How to Write a News Article


A news article aims to convey current events and information in an accurate and fast manner. It may also contain a commentary to make the news more interesting to the reader. It may also discuss the impact of a particular event on people or the environment. There are several different types of news articles, and each one is written for a specific audience. The first step in writing a news article is identifying the target demographic. This can be done based on the topic of the article or by looking at the location where it is published.

A free press is often viewed as the oxygen of democracy. Democracy can not survive without an informed citizenry, and the free press provides this information. While many people still prefer to read their local newspaper or watch a network news broadcast, new media and specialized websites are increasing the options for people to find out what is happening in their community. This increase in choice is challenging to traditional news organizations, who must compete with each other and try to stand out from the crowd.

The main reason why something is considered to be newsworthy is that it is relevant and significant to society. Whether this is a natural disaster such as a flood, an earthquake or a bush fire; the actions of a famous person or political figure; or an important sporting event such as the World Cup or Olympics, news items are selected for inclusion in newspapers and on television because they affect the lives of ordinary people.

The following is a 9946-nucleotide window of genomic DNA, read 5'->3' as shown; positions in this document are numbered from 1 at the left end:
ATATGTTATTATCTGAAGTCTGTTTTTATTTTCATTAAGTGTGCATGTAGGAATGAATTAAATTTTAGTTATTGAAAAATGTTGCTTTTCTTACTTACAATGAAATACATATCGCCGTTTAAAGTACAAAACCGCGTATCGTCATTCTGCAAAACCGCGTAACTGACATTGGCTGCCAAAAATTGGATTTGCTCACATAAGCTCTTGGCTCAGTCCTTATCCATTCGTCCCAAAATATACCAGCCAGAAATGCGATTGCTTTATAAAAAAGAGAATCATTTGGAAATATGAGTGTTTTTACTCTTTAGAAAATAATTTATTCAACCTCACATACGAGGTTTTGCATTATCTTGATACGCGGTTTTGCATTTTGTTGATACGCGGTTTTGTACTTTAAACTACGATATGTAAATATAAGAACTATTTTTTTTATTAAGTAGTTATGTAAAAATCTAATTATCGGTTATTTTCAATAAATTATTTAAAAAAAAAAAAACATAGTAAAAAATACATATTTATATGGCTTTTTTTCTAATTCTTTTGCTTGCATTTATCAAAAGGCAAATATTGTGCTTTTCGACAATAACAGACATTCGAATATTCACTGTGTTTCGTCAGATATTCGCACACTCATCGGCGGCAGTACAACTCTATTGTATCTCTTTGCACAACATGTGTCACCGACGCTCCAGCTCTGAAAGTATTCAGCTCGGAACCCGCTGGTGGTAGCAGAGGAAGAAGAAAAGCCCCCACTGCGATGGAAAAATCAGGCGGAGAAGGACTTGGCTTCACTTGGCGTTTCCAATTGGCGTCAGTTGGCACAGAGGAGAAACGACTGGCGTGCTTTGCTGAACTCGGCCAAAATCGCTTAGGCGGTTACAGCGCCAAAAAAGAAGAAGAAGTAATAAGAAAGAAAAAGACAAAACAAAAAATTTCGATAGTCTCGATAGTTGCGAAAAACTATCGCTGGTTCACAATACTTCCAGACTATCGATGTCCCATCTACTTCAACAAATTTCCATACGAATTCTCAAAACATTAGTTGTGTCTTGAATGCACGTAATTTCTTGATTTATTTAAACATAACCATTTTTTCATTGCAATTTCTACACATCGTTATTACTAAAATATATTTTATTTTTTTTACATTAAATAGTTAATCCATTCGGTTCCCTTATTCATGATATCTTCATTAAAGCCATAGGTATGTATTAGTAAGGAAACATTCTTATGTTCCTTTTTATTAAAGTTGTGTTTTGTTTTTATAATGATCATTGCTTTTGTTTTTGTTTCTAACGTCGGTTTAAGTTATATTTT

Those who are able to gather and report this information are referred to as journalists. There are many different types of journalist, but they all have one thing in common: a desire to inform the public and be heard. This is what gives a journalist credibility. Journalists must be able to write clearly and succinctly, and they must be able to explain complex issues in an understandable way.

News is also influenced by culture and the beliefs of a society. What is significant in one society may not be significant in another. For example, in some societies, cows are more important than pigs, so if a farmer’s wall collapses and kills a pig but not a cow, this will not be considered newsworthy. However, in other societies, the reverse may be true and a farmer’s decision to sacrifice a cow may be seen as a significant event worthy of a news story.

Aside from the obvious human element, other factors which determine if a news item is worthy of coverage include prominence, proximity, controversy and magnitude. Prominence refers to the importance of a person or event, while proximity refers to how close the event is to home. Controversy refers to conflict or tension, and magnitude refers to the amount of interest that a story is likely to generate. The inverted pyramid format used in the majority of news articles, putting the most critical information at the beginning of the article, is an attempt to grab the attention of readers and keep them interested.